Yesterday we examined how polecat really means "chicken cat"; today, let's look at the word polemarch and why it's completely different. It would appear that two words, pole and march, are combined (in this military title). While there is a portmanteau, it is a bit odder than expected: polemarch turns out to combine the Ancient Greek words polemos, meaning "war", and arkhos, meaning "leader" (so the portmanteau is of polem and arch). Polemos is of unknown, Pre-Greek origin, but arkhos is reasonably well documented. It is from the verb arkhein, meaning "to be the first", and that in turn is from Proto-Indo-European hergh, meaning "begin". You can see here how the definition shifted from "start" to "lead", and in all honesty, that's not that surprising. So, there you have it: polemarch means "beginning war".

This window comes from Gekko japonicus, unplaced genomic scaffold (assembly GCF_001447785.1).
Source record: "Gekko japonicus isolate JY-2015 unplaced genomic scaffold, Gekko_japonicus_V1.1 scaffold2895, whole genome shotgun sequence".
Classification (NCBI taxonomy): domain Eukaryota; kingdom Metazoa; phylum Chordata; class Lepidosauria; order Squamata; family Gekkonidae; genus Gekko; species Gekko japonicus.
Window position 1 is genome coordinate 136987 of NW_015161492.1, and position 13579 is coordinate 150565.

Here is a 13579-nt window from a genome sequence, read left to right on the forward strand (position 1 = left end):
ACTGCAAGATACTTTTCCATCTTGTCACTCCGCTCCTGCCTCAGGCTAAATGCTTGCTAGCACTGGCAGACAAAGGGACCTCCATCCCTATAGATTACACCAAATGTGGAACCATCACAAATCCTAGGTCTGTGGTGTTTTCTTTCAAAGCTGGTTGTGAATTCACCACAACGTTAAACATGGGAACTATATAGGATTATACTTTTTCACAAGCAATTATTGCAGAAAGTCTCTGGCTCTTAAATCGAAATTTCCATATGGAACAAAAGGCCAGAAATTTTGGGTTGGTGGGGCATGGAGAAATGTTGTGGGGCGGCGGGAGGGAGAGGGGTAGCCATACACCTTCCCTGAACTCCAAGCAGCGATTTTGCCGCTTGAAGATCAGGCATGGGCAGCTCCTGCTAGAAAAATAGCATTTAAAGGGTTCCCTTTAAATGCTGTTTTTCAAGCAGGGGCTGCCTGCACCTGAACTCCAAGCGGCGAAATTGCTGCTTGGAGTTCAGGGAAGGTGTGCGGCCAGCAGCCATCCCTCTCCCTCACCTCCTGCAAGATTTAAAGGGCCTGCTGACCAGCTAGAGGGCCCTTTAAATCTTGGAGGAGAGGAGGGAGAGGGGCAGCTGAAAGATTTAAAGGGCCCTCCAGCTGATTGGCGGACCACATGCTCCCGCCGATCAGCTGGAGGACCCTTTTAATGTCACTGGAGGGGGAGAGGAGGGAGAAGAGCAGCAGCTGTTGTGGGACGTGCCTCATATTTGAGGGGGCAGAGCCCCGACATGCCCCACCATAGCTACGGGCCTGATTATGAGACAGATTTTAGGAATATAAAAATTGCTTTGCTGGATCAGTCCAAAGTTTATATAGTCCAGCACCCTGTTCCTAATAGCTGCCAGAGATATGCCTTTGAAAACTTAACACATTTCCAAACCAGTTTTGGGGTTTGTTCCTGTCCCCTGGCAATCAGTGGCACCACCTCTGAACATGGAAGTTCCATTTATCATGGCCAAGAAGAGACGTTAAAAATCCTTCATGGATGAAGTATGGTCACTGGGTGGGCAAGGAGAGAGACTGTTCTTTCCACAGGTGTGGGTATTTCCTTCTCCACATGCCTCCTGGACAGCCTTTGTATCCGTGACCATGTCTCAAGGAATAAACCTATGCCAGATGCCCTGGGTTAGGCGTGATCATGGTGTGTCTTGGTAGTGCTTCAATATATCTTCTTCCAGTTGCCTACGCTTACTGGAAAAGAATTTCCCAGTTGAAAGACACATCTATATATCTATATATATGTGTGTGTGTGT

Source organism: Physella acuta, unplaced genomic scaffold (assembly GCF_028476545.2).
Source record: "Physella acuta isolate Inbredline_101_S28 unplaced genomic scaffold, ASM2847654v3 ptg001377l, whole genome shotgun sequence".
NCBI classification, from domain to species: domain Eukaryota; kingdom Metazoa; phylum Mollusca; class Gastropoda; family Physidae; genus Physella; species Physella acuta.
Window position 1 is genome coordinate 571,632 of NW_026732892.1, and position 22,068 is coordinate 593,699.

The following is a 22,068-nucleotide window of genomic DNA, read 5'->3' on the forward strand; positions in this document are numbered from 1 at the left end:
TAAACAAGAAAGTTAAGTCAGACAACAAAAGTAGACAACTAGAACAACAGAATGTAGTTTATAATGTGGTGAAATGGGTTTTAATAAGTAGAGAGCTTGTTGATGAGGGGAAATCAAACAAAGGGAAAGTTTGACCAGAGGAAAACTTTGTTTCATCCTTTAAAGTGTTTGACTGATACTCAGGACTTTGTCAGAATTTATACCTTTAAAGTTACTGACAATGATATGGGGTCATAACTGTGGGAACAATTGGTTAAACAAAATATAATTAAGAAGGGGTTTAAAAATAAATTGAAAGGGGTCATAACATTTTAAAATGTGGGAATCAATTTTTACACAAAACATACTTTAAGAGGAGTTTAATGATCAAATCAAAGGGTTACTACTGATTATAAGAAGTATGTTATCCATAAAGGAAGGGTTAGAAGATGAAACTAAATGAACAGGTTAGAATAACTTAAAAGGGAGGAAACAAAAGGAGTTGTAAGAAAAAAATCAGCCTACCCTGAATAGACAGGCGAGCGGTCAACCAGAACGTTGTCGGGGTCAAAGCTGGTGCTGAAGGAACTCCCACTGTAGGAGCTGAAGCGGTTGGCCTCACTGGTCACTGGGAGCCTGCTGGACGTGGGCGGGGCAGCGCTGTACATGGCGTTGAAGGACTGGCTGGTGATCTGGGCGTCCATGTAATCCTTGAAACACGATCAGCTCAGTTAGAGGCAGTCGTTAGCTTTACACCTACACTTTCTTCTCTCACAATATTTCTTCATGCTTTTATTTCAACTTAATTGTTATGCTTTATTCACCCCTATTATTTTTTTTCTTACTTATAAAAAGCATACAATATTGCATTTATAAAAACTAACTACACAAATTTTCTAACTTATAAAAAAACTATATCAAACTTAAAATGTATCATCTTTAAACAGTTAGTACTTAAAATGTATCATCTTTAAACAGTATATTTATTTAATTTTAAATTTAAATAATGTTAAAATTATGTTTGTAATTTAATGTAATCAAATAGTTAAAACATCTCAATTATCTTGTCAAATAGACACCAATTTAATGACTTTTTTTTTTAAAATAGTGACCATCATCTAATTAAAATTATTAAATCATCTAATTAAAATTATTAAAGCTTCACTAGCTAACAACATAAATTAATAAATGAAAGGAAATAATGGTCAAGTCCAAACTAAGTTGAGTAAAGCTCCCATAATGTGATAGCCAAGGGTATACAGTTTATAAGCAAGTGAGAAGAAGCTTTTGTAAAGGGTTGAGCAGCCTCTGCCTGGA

Hello! I'm Adam Aleksic, a senior studying government and linguistics at Harvard University, where I co-founded the Harvard Undergraduate Linguistics Society. In addition to etymology, I also really enjoy trivia, politics, vexillology, geography, board games, conlanging, art history, and law.